Rho, Rac, and CDC42 constitute a family of ubiquitously expressed Ras-like GTPases that coordinately regulate the functions of the actin cytoskeleton, as well as many other cellular activities (Tapon and Hall 1997; Hall 1998). In fibroblasts, Rho, Rac, and CDC42 each promote distinctive actin cytoskeleton/cell shape changes, characterized as stress fiber/focal adhesion, lamellipodia/membrane ruffle, and filopodia, respectively. In other cells, effects exerted by each of the Rho family members are modified by parameters characteristic of the specific cell types. In comparison to Rho/Rac/CDC42, Ges clearly promotes distinctive EC morphology change and actin cytoskeleton reorganization, exhibits rather restricted in vivo expression pattern, and its ability to promote cell morphology change in vitro is also limited to a subset of cell types. Among all the non-ECs and cell lines studied, Ges promotes significant morphology changes in primary human bladder smooth muscle cells and coronary artery smooth muscle cells, ECV 304, and fibroblast cell lines IMR-90 and NIH3T3. It had no obvious effect on cell morphology in carcinoma cell lines (HeLa, A-431 and A549), myeloma cell lines (G-361 and DU-145), and a neuronal precursor cell line (NT-2; data not shown). In depth studies are needed to determine how the Ges signaling pathway operates in cell type-specific manner, whether and how it cross-talks with the Rho GTPases, and whether other members of the RGK family exert their observed function also through regulation of the actin cytoskeleton organization.
Angiogenesis, the process of new blood vessel formation, is characterized by a series of events including increased vascular permeability, proteolytic degradation of basement membrane, chemotactic sprouting, migration and proliferation of ECs, lumen formation, and functional maturation of the endothelium. A large array of pro- and antiangiogenic factors, as well as ECM molecules, has been identified to regulate different steps of angiogenesis by transmitting signals simultaneously across EC membrane through cell surface receptors and integrins, respectively (Klagsbrun and D'Amore 1991). Nonetheless, very little is known about the intracellular signaling pathways that link signals at the cell surface to the angiogenic phenotypes. The correlation between predominant Ges expression in the uterus endothelium (where there is active angiogenesis) and the potent ability of Ges to promote EC sprouting (one of the hallmarks of angiogenesis) strongly suggests a crucial involvement of Ges in blood vessel formation. Thus, further dissection of the Ges pathway should provide much insight into the molecular mechanism of angiogenesis and its regulation.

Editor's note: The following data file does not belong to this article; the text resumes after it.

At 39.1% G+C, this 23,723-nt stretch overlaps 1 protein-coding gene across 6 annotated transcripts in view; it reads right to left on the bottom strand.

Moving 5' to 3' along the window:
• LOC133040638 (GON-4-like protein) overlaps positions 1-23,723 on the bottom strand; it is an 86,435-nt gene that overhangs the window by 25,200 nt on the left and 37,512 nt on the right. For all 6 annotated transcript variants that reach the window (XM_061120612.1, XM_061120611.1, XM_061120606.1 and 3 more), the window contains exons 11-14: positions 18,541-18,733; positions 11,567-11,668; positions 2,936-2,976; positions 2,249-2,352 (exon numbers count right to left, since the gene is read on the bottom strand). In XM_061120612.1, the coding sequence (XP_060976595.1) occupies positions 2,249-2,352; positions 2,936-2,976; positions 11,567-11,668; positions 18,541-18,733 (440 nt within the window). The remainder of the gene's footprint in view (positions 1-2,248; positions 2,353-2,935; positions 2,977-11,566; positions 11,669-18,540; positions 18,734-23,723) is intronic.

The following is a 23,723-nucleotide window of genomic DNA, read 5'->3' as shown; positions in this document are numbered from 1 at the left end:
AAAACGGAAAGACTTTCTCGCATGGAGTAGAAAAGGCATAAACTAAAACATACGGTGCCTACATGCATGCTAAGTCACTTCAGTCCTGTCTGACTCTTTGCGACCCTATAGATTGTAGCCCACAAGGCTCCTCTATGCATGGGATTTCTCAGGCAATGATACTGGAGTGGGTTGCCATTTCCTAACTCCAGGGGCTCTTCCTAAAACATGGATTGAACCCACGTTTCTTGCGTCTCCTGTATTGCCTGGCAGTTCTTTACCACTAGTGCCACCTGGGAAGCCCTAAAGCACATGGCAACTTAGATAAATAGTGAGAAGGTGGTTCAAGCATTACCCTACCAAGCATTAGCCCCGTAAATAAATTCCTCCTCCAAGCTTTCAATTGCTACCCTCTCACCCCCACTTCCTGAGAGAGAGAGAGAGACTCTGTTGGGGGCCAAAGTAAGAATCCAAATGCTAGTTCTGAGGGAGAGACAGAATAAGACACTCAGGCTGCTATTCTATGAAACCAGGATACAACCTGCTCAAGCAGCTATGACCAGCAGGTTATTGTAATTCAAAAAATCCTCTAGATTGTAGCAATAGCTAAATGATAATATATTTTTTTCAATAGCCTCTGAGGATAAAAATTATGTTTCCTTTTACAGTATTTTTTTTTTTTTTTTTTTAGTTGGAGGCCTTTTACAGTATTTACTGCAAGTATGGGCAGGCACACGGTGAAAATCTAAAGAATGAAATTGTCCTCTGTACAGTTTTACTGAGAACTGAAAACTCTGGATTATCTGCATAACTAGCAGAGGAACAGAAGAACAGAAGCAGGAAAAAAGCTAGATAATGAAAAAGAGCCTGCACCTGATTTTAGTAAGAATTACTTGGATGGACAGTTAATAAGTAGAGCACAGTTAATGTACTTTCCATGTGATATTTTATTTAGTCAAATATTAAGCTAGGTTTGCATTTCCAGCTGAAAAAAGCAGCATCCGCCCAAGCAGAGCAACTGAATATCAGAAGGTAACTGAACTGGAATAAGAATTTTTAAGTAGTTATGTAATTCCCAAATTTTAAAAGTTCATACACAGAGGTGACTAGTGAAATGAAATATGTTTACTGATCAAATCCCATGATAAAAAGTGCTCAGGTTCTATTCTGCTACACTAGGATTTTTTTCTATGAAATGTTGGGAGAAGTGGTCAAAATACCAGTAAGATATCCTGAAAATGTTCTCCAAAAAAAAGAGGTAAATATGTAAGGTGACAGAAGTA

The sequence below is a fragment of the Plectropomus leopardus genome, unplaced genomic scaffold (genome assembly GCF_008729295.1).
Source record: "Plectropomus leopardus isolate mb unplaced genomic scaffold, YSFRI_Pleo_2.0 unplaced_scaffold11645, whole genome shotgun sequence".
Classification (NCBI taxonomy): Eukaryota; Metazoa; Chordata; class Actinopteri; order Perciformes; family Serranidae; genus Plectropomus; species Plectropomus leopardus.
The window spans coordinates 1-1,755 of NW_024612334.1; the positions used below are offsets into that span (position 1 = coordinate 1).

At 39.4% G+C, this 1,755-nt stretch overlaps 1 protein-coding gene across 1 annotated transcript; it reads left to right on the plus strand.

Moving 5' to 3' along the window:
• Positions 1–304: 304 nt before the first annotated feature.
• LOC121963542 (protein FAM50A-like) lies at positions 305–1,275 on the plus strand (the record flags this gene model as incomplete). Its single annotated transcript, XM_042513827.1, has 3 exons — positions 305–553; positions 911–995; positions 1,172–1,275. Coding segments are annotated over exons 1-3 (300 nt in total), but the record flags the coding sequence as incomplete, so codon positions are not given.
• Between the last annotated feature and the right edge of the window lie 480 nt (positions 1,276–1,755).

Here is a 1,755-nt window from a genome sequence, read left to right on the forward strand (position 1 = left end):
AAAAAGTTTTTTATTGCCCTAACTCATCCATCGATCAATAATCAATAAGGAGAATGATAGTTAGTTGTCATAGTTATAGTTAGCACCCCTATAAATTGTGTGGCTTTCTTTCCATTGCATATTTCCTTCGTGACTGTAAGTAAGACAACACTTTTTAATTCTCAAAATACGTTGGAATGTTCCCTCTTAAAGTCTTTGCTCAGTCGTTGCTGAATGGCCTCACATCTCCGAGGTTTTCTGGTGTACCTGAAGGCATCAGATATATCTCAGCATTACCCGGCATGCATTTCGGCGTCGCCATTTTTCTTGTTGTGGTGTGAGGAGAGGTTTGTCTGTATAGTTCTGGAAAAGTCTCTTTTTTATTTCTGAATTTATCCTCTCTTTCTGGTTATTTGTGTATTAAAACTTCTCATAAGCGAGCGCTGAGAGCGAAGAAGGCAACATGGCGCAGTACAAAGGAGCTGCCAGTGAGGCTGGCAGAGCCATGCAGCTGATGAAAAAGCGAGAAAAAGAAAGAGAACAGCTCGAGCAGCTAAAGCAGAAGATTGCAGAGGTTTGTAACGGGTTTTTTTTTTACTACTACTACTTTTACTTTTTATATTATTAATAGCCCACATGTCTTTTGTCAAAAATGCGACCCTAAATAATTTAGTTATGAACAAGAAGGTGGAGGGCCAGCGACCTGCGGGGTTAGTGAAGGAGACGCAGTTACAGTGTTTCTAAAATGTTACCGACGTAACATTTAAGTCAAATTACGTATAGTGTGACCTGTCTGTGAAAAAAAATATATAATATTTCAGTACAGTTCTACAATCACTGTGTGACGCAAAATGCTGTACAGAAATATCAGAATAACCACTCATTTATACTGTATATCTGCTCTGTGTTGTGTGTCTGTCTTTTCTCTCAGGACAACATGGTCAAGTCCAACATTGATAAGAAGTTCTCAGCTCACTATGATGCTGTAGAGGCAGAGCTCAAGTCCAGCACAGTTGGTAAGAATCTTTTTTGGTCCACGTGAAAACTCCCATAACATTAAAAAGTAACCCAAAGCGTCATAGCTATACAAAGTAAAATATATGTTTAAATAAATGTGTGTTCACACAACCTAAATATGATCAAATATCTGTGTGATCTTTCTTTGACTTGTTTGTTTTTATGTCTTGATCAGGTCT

We thank Dr. Paul Elvin, Dr. Hans Winkler, Dr. Richard Clark, and Dr. Steve McClain for scientific advice and discussions; Dr. Dimuthu deSilva for the GemS89N construct; Lee Hirata and Patricia Sherman for sequencing support; Yockey Courtland for help in bioinformatic search; and Katie Kron, Jason Butler, and Amanda Brosius for other technical assistance.
Mark M. Egerton's current address is Incyte Pharmaceuticals, 3174 Porter Drive, Palo Alto, CA 94304.
Abbreviations used in this paper: EC, endothelial cell; ECM, extracellular matrix; EST, expressed sequence tag; G domain, GTP-binding domain; GEF, guanine nucleotide exchange factor; Ges, GTPase regulating endothelial cell sprouting; GFP, green fluorescence protein; HPRT, hypoxanthine guanine phosphoribosyl transferase; HUAEC, human umbilical cord artery endothelial cell; ISH, in situ hybridization; RGK, Rad, Gem/Kir, and mRem; RT, reverse transcription.